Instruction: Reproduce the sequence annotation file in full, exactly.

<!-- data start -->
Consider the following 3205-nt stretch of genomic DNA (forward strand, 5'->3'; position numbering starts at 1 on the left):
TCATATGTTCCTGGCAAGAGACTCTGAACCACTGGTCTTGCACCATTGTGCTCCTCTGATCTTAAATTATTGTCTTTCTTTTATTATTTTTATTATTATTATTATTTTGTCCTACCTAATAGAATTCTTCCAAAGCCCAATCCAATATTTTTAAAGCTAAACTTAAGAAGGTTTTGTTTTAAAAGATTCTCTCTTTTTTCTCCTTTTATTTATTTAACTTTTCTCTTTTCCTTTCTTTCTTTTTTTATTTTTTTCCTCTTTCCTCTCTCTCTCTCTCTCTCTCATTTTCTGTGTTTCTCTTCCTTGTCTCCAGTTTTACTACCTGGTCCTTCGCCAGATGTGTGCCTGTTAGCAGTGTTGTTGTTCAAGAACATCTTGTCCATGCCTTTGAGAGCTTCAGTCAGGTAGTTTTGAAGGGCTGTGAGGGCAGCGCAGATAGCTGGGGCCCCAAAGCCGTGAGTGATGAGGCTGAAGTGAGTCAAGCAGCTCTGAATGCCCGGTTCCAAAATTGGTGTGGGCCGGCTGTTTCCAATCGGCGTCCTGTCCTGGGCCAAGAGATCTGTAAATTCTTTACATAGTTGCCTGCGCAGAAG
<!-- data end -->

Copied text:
Consider the following 3205-nt stretch of genomic DNA (forward strand, 5'->3'; position numbering starts at 1 on the left):
TCATATGTTCCTGGCAAGAGACTCTGAACCACTGGTCTTGCACCATTGTGCTCCTCTGATCTTAAATTATTGTCTTTCTTTTATTATTTTTATTATTATTATTATTTTGTCCTACCTAATAGAATTCTTCCAAAGCCCAATCCAATATTTTTAAAGCTAAACTTAAGAAGGTTTTGTTTTAAAAGATTCTCTCTTTTTTCTCCTTTTATTTATTTAACTTTTCTCTTTTCCTTTCTTTCTTTTTTTATTTTTTTCCTCTTTCCTCTCTCTCTCTCTCTCTCTCATTTTCTGTGTTTCTCTTCCTTGTCTCCAGTTTTACTACCTGGTCCTTCGCCAGATGTGTGCCTGTTAGCAGTGTTGTTGTTCAAGAACATCTTGTCCATGCCTTTGAGAGCTTCAGTCAGGTAGTTTTGAAGGGCTGTGAGGGCAGCGCAGATAGCTGGGGCCCCAAAGCCGTGAGTGATGAGGCTGAAGTGAGTCAAGCAGCTCTGAATGCCCGGTTCCAAAATTGGTGTGGGCCGGCTGTTTCCAATCGGCGTCCTGTCCTGGGCCAAGAGATCTGTAAATTCTTTACATAGTTGCCTGCGCAGAAG